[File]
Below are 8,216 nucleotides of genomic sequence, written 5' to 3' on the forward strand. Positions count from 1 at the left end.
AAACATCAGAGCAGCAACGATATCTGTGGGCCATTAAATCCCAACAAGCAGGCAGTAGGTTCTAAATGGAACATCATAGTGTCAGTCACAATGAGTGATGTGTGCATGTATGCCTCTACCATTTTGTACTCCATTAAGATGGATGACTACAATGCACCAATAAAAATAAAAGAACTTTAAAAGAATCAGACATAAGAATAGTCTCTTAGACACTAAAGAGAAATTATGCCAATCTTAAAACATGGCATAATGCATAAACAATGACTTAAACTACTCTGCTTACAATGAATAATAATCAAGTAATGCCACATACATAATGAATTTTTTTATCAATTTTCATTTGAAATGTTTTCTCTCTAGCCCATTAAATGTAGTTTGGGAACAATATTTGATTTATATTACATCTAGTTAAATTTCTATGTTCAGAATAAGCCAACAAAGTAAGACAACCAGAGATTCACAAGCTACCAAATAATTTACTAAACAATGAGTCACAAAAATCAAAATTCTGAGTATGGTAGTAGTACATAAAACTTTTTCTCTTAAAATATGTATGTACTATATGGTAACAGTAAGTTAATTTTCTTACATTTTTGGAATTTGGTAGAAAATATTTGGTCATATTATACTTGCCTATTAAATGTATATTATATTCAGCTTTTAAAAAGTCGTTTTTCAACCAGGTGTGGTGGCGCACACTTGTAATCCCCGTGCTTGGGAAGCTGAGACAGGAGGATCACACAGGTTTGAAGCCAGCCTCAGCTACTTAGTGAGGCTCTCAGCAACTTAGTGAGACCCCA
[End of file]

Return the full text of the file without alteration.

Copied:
Below are 8,216 nucleotides of genomic sequence, written 5' to 3' on the forward strand. Positions count from 1 at the left end.
AAACATCAGAGCAGCAACGATATCTGTGGGCCATTAAATCCCAACAAGCAGGCAGTAGGTTCTAAATGGAACATCATAGTGTCAGTCACAATGAGTGATGTGTGCATGTATGCCTCTACCATTTTGTACTCCATTAAGATGGATGACTACAATGCACCAATAAAAATAAAAGAACTTTAAAAGAATCAGACATAAGAATAGTCTCTTAGACACTAAAGAGAAATTATGCCAATCTTAAAACATGGCATAATGCATAAACAATGACTTAAACTACTCTGCTTACAATGAATAATAATCAAGTAATGCCACATACATAATGAATTTTTTTATCAATTTTCATTTGAAATGTTTTCTCTCTAGCCCATTAAATGTAGTTTGGGAACAATATTTGATTTATATTACATCTAGTTAAATTTCTATGTTCAGAATAAGCCAACAAAGTAAGACAACCAGAGATTCACAAGCTACCAAATAATTTACTAAACAATGAGTCACAAAAATCAAAATTCTGAGTATGGTAGTAGTACATAAAACTTTTTCTCTTAAAATATGTATGTACTATATGGTAACAGTAAGTTAATTTTCTTACATTTTTGGAATTTGGTAGAAAATATTTGGTCATATTATACTTGCCTATTAAATGTATATTATATTCAGCTTTTAAAAAGTCGTTTTTCAACCAGGTGTGGTGGCGCACACTTGTAATCCCCGTGCTTGGGAAGCTGAGACAGGAGGATCACACAGGTTTGAAGCCAGCCTCAGCTACTTAGTGAGGCTCTCAGCAACTTAGTGAGACCCCA